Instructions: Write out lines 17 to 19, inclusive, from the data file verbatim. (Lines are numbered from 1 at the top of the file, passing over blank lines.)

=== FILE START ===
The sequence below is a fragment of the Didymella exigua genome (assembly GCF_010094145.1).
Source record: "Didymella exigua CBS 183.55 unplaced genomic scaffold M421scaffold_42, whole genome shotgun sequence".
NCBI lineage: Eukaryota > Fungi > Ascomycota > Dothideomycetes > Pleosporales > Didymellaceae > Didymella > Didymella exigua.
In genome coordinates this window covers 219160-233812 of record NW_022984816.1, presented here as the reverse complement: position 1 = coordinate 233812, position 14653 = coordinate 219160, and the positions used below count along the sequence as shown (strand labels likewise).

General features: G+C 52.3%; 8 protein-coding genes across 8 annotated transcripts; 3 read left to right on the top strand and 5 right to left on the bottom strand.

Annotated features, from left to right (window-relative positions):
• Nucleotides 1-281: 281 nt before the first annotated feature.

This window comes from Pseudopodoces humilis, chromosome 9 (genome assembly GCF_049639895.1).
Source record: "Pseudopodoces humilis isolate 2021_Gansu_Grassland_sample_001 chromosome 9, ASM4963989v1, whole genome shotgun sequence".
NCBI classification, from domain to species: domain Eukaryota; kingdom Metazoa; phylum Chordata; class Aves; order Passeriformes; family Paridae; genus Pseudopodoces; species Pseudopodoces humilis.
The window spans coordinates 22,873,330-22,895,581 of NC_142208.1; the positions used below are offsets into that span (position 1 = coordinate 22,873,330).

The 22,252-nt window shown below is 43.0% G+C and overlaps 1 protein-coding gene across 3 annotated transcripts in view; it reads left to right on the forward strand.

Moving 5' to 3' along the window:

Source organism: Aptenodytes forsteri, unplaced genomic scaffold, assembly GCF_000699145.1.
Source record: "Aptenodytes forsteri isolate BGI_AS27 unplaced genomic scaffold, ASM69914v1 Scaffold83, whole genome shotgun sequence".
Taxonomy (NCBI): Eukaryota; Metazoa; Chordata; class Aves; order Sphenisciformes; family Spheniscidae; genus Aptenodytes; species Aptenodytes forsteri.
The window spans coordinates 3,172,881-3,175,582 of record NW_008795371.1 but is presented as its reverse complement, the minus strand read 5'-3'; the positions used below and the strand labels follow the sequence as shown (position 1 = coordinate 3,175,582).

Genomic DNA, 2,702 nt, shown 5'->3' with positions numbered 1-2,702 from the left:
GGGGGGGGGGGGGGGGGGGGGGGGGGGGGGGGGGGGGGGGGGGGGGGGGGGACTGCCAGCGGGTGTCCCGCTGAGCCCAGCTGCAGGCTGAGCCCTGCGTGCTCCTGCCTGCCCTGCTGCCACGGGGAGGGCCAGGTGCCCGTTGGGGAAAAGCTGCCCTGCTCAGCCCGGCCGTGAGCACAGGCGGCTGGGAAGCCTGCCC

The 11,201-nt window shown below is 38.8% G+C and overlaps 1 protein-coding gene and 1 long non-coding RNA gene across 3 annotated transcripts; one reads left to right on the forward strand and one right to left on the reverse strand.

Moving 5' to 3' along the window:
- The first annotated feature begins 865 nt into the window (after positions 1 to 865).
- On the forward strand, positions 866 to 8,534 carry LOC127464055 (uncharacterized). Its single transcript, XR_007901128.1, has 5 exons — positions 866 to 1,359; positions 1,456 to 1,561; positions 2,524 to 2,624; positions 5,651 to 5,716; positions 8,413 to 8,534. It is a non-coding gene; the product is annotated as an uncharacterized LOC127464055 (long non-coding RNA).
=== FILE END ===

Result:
The window spans coordinates 3,172,881-3,175,582 of record NW_008795371.1 but is presented as its reverse complement, the minus strand read 5'-3'; the positions used below and the strand labels follow the sequence as shown (position 1 = coordinate 3,175,582).

Genomic DNA, 2,702 nt, shown 5'->3' with positions numbered 1-2,702 from the left:
GGGGGGGGGGGGGGGGGGGGGGGGGGGGGGGGGGGGGGGGGGGGGGGGGGGACTGCCAGCGGGTGTCCCGCTGAGCCCAGCTGCAGGCTGAGCCCTGCGTGCTCCTGCCTGCCCTGCTGCCACGGGGAGGGCCAGGTGCCCGTTGGGGAAAAGCTGCCCTGCTCAGCCCGGCCGTGAGCACAGGCGGCTGGGAAGCCTGCCC